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Old 01-06-2010, 02:59 AM   #1
Q2XL
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Feb 2009
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I brewed my first barley wine on June 4th, 2009. It has been in the secondary, covered in the basement since that time at about an average temp of 65-70F. I am ready to bottle it soon. My question is should I add more of the same yeast that I used at brewing time to help aid in conditioning? I know there is yeast in there but I am not sure of what the proper procedure is on a beer aging in the secondary for so long. Any help would be appreciated.



 
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Old 01-06-2010, 02:05 PM   #2
rsmith179
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I can say that it honestly would not hurt to add a new packet of yeast into your batch right before bottling. Throw in a packet of yeast and priming sugar into your bottling bucket and then rack the beer on top. There's no doubt that there are still yeast in your batch, but is there enough to properly carb your beer? Maybe not. Especially after a prolonged secondary in higher alcohol conditions.


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Old 01-06-2010, 11:17 PM   #3
Sedge
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While it might be a good thing to add some yeast back to the bottling bucket, you may not want to throw in the whole packet. A packet of dry yeast contains a crapload of cells. They'll only eat the priming sugars you throw in so you'll have carbonation control, but without knowing how much yeast is already in solution you might be contributing to a future half inch yeast bed at the bottom of every bottle.

If you have access to a 400x microscope you could take a look and find out what's there.
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Old 01-07-2010, 12:08 AM   #4
jescholler
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I just brewed a barleywine last weekend, so I'll be dealing with this in the next couple of months. I was listening to the Jamil Show on English Barleywine where he recommended adding half a pack/vial of yeast (assuming liquid) for conditioning. He also says that's the rate that Sierra Nevada bottle conditions with. Here's the link (go to 35:45):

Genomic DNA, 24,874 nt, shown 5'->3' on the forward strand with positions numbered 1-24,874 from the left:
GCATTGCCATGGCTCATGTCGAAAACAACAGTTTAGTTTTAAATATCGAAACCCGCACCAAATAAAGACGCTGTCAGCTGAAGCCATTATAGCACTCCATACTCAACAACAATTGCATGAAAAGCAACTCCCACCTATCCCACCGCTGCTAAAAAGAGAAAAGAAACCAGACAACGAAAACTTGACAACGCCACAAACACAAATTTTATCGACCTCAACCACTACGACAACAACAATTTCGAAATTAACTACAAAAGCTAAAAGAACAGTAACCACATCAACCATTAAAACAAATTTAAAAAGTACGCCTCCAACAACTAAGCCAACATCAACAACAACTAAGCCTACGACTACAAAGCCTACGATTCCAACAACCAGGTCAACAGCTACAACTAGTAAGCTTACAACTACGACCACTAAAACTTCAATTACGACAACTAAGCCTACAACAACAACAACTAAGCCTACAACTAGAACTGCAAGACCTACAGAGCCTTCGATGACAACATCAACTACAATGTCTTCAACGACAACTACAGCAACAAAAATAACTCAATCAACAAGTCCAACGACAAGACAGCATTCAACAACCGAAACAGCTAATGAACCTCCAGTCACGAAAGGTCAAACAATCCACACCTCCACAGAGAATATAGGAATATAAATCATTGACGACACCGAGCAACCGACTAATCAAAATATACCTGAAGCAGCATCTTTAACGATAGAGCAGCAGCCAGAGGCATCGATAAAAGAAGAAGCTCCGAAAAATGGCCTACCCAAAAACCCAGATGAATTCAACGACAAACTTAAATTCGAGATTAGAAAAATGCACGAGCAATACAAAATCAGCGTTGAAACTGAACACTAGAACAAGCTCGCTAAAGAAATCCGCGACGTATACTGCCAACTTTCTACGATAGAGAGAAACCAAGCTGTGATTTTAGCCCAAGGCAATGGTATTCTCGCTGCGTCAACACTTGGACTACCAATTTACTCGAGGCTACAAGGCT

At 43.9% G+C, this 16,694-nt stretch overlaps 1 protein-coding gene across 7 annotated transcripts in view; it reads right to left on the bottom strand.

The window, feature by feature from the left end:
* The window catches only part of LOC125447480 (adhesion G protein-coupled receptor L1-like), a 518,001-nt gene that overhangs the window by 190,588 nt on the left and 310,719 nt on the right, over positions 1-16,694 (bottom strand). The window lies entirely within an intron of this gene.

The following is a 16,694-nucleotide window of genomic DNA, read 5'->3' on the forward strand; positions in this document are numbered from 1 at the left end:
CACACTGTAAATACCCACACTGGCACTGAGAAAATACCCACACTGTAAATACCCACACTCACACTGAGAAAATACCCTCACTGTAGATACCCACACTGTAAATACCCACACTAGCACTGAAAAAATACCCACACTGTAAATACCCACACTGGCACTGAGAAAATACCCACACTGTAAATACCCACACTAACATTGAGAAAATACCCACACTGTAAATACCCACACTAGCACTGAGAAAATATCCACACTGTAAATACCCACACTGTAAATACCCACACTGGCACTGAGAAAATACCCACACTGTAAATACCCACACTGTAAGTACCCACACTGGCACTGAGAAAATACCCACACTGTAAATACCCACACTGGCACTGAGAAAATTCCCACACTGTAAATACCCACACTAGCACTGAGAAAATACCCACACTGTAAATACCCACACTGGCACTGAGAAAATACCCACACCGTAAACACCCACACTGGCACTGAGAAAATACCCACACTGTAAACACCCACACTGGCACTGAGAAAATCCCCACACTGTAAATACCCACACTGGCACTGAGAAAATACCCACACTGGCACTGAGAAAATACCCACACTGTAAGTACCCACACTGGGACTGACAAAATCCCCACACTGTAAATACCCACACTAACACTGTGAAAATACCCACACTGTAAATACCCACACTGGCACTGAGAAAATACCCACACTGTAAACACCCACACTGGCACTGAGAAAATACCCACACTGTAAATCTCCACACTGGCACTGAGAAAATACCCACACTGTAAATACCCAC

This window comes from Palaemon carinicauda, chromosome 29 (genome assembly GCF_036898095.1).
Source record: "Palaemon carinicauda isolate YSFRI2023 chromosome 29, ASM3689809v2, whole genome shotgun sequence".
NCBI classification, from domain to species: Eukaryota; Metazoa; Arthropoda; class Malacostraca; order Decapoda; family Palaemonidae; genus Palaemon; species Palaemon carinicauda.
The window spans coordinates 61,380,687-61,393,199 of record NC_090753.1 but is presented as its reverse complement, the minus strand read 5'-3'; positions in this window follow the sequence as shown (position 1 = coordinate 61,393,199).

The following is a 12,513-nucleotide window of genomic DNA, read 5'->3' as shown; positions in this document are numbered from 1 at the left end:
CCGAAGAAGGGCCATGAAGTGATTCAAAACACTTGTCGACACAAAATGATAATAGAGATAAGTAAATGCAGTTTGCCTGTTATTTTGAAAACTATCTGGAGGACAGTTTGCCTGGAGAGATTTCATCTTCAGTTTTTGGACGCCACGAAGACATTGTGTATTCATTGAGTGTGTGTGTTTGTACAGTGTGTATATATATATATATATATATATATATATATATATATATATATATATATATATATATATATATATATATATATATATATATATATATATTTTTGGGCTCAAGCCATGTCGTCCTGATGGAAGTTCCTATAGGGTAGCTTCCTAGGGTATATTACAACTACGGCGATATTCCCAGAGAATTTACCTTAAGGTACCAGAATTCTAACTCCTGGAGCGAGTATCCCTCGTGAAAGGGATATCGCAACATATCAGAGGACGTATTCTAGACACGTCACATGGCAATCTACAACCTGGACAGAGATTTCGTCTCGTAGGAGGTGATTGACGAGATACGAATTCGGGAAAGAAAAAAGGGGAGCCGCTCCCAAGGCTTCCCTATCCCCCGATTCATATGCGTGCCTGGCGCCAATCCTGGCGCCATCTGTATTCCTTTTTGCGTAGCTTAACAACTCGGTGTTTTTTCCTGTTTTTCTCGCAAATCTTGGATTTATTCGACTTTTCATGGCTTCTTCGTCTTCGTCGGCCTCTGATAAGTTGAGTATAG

http://thebrewingnetwork.com/shows/T...-Show-07-16-07

As far as the type of yeast, I haven't seen/heard any information. I think that you would be pretty safe to condition with the original yeast. You might not want to bottle with a less flocculant yeast since it would take away from the clarity. Let us know how that works. I'm particularly curious since I'll be doing this in about 3 months.
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Old 01-07-2010, 01:24 AM   #5
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Since you will be priming with sugar, you could add a cheap packet of wine yeast just to be on the safe side.
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Old 01-07-2010, 02:25 AM   #6
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I bottled a 10.5% barleywine a few months ago and added a rehydrated pack of US05 after it sat in secondary for 6-7 months. No problems here, carbed up just fine.

 
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Old 01-07-2010, 02:37 AM   #7
Dalarast
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Well I think the next brew to purchase will be a Barleywine.. can't wait to be in your guys situation!
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Old 01-07-2010, 02:53 AM   #8

I used only ~1 gram of dry yeast (cheap, Munton's ale yeast) when I bottled a 3 gallon batch of barley wine and it carbed up perfect. I bottled 5 months after brewing and had racked several times.

I wouldn't pitch an entire packet - you'll end up with quite a bit of yeast sediment in the bottles and I would be afraid it could affect the flavor - especially if you're going to age some bottles for a while.
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Old 01-07-2010, 07:39 AM   #9
denimglen
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I'll be coming up on this in a few months, and was wondering a few things as well.

Quote:
Originally Posted by david_42 View Post
Since you will be priming with sugar, you could add a cheap packet of wine yeast just to be on the safe side.
Are there any worries here with a different yeast attenuating out more than the original yeast?

Also, I read somewhere about over-carbing due to the yeast slowly consuming the longer chain sugars. Does this happen, or just another one of those homebrew myths?

 
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Old 01-07-2010, 02:32 PM   #10

Quote:
Originally Posted by denimglen View Post
I'll be coming up on this in a few months, and was wondering a few things as well.



Are there any worries here with a different yeast attenuating out more than the original yeast?

Also, I read somewhere about over-carbing due to the yeast slowly consuming the longer chain sugars. Does this happen, or just another one of those homebrew myths?
I can't speak to this directly, but I only added enough priming sugar to carb to 1.8 volumes, which is pretty low. At that level I am not worried about overcarbing even if the yeast consume the longer chain sugars eventually and/or the yeast attenuate well. If those things happen, my carbonation may jump up a few tenths of a volume, but will still be just fine.


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